Kazakh supermarket chains stake their claims

By bne IntelliNews May 5, 2010

Clare Nuttall in Almaty -

Local supermarket chains are expanding aggressively in Kazakhstan, which so far has been largely neglected by international retailers. Together with Turkey's Ramstore and Russian Vester, local players are making a land grab in attempt to sow up the market before those international chains arrive.

Kazakhstan's newest supermarket chain, Green, was founded in July 2008, but only launched full-scale operations in November. The company has been expanding at a rapid pace, with hypermarkets now opened in Almaty and Astana, and supermarkets in Almaty, Akbove, Taraz, Shymkent and Karaganda. Despite operating only for the final two months of the year, Green generated turnover of around KZT3bn ($20m) in 2009, and today has 1,950 employees, according to general director Dimitriy Kondrashov.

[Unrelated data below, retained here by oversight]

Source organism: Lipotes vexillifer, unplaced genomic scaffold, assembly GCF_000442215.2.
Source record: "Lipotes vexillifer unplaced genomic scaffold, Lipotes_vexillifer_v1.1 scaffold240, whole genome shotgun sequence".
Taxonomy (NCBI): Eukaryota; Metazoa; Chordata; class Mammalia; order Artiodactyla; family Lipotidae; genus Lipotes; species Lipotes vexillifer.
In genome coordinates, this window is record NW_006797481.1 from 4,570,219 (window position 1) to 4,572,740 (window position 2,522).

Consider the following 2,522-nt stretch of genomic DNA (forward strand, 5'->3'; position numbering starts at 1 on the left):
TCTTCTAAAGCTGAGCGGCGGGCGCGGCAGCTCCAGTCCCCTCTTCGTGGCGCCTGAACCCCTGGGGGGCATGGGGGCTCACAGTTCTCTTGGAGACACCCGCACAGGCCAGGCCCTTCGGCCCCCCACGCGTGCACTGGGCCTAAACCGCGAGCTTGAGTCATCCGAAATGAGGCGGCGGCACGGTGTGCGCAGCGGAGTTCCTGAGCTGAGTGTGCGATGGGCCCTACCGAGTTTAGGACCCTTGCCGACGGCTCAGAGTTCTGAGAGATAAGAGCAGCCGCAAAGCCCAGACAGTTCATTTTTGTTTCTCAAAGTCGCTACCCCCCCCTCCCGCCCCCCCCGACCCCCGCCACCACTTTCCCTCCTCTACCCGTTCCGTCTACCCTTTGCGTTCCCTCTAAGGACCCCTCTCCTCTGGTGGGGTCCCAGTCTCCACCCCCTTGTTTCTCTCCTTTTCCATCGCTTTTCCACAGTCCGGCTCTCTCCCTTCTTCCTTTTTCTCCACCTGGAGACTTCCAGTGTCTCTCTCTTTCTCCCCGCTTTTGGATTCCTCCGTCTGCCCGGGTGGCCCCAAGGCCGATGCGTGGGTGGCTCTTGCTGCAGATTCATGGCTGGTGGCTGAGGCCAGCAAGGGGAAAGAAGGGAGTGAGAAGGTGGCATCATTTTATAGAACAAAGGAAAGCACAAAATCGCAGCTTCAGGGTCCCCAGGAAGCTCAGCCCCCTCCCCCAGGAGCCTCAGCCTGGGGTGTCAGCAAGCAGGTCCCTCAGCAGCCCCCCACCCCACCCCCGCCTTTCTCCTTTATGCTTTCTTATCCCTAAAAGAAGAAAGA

Green is due to open a new hypermarket in Astana in May, as well as new outlets in Almaty and Karaganda later in the year. "In addition, we are considering several proposals on opening stores throughout Kazakhstan: in cities where we have operations as well as where we do not," says Kondrashov.

The expansion of other local chains is also continuing apace. SM Market now has 24 stores in a variety of formats - groceries, supermarkets, hypermarkets and discount retailers - and in 2009 expanded from its home market of Almaty to Astana and Shymkent. S'mall has also opened numerous new outlets.